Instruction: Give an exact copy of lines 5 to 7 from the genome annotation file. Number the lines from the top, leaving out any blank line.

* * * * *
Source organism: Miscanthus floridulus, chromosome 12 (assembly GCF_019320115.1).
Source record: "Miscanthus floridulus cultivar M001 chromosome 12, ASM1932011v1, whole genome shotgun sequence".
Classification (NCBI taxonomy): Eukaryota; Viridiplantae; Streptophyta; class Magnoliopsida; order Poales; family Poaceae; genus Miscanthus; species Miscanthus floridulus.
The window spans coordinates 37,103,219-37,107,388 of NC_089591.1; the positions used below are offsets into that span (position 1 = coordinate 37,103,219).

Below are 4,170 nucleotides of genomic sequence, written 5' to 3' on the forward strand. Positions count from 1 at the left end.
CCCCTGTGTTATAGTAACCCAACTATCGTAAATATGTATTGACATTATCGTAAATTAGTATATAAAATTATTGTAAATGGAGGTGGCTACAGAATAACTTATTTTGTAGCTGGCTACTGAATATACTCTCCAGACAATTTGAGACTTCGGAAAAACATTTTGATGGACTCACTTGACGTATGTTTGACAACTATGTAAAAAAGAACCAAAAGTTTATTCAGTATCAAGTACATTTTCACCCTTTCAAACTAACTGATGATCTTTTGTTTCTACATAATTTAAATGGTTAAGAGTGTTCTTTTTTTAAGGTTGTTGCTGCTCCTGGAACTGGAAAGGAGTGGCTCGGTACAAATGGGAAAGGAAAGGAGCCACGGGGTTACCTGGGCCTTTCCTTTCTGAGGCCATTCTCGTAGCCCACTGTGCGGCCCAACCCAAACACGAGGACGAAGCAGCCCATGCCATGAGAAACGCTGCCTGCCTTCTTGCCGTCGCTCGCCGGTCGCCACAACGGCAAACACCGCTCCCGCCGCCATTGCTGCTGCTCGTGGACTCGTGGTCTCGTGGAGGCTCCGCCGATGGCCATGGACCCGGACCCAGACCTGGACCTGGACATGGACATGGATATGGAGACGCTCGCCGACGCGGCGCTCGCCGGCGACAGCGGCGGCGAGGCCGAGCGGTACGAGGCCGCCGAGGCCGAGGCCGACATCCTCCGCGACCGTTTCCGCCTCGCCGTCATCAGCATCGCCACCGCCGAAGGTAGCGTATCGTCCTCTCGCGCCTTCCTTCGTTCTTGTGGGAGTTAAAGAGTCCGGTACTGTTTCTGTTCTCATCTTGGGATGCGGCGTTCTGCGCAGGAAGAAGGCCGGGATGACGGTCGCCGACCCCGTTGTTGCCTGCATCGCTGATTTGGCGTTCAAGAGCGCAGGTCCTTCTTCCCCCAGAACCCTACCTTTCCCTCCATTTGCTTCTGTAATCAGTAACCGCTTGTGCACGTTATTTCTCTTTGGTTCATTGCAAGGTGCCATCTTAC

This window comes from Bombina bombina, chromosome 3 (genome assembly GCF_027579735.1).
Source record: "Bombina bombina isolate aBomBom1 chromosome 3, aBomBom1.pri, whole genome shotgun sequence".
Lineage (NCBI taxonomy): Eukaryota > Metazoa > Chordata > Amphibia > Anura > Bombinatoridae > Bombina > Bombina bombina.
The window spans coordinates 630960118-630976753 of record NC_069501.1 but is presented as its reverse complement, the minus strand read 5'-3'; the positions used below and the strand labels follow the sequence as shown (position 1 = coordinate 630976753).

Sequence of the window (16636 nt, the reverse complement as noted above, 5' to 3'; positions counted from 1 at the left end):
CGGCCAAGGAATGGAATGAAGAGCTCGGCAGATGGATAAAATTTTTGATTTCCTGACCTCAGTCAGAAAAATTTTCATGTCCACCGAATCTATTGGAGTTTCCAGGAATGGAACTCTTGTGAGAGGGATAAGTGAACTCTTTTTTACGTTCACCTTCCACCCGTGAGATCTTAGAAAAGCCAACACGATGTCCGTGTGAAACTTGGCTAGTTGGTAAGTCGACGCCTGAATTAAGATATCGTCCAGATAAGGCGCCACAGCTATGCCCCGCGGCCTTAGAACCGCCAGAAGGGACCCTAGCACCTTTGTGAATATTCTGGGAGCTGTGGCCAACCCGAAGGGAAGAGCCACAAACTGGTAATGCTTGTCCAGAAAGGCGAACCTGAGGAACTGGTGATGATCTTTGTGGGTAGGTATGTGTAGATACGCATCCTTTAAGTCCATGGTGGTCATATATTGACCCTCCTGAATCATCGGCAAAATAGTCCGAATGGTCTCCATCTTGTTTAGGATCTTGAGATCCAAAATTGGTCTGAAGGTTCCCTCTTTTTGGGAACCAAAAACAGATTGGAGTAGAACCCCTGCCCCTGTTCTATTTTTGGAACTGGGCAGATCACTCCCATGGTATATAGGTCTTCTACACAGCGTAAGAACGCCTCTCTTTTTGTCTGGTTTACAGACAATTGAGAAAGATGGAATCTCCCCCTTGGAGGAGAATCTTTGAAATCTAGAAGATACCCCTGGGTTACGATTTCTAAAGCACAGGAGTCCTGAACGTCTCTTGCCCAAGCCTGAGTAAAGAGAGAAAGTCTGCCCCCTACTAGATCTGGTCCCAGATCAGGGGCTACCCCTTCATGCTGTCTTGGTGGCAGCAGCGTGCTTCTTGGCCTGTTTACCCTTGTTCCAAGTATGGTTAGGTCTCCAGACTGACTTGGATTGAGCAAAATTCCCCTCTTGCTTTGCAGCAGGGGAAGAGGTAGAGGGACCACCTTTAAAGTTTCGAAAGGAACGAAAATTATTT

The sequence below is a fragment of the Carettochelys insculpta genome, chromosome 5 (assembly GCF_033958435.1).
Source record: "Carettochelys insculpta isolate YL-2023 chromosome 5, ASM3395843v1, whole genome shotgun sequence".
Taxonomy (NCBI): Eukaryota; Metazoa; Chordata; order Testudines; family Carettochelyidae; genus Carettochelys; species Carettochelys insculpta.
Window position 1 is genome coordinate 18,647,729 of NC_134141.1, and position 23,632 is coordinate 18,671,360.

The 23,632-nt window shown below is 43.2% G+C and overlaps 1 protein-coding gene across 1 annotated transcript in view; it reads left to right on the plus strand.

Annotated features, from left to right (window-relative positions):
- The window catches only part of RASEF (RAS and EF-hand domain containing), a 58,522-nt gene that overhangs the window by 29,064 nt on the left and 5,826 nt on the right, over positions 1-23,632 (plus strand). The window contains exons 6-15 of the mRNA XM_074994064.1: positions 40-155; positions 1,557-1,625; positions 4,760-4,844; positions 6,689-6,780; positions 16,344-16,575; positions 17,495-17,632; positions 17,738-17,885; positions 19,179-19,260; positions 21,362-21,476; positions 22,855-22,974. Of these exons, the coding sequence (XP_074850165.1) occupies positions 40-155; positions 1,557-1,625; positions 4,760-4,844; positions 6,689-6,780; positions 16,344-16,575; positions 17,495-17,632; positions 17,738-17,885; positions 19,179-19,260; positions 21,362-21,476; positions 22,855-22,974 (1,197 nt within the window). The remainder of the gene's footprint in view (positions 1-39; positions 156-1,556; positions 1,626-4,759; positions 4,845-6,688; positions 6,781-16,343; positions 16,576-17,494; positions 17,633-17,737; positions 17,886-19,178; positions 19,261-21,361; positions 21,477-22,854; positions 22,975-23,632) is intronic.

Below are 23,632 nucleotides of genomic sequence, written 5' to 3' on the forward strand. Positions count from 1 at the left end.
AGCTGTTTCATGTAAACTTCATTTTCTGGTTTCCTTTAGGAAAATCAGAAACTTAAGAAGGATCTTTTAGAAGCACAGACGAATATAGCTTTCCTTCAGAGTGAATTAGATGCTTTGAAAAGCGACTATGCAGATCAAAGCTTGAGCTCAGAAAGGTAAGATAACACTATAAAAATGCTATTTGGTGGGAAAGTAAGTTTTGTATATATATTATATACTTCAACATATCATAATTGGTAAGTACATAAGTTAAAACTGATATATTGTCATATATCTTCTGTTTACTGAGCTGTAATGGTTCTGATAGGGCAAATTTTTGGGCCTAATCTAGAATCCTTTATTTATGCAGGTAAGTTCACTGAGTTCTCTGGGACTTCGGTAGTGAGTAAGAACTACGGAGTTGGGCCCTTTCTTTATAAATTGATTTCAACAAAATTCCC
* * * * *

Below are 4,170 nucleotides of genomic sequence, written 5' to 3' on the forward strand. Positions count from 1 at the left end.
CCCCTGTGTTATAGTAACCCAACTATCGTAAATATGTATTGACATTATCGTAAATTAGTATATAAAATTATTGTAAATGGAGGTGGCTACAGAATAACTTATTTTGTAGCTGGCTACTGAATATACTCTCCAGACAATTTGAGACTTCGGAAAAACATTTTGATGGACTCACTTGACGTATGTTTGACAACTATGTAAAAAAGAACCAAAAGTTTATTCAGTATCAAGTACATTTTCACCCTTTCAAACTAACTGATGATCTTTTGTTTCTACATAATTTAAATGGTTAAGAGTGTTCTTTTTTTAAGGTTGTTGCTGCTCCTGGAACTGGAAAGGAGTGGCTCGGTACAAATGGGAAAGGAAAGGAGCCACGGGGTTACCTGGGCCTTTCCTTTCTGAGGCCATTCTCGTAGCCCACTGTGCGGCCCAACCCAAACACGAGGACGAAGCAGCCCATGCCATGAGAAACGCTGCCTGCCTTCTTGCCGTCGCTCGCCGGTCGCCACAACGGCAAACACCGCTCCCGCCGCCATTGCTGCTGCTCGTGGACTCGTGGTCTCGTGGAGGCTCCGCCGATGGCCATGGACCCGGACCCAGACCTGGACCTGGACATGGACATGGATATGGAGACGCTCGCCGACGCGGCGCTCGCCGGCGACAGCGGCGGCGAGGCCGAGCGGTACGAGGCCGCCGAGGCCGAGGCCGACATCCTCCGCGACCGTTTCCGCCTCGCCGTCATCAGCATCGCCACCGCCGAAGGTAGCGTATCGTCCTCTCGCGCCTTCCTTCGTTCTTGTGGGAGTTAAAGAGTCCGGTACTGTTTCTGTTCTCATCTTGGGATGCGGCGTTCTGCGCAGGAAGAAGGCCGGGATGACGGTCGCCGACCCCGTTGTTGCCTGCATCGCTGATTTGGCGTTCAAGAGCGCAGGTCCTTCTTCCCCCAGAACCCTACCTTTCCCTCCATTTGCTTCTGTAATCAGTAACCGCTTGTGCACGTTATTTCTCTTTGGTTCATTGCAAGGTGCCATCTTAC

This window comes from Bombina bombina, chromosome 3 (genome assembly GCF_027579735.1).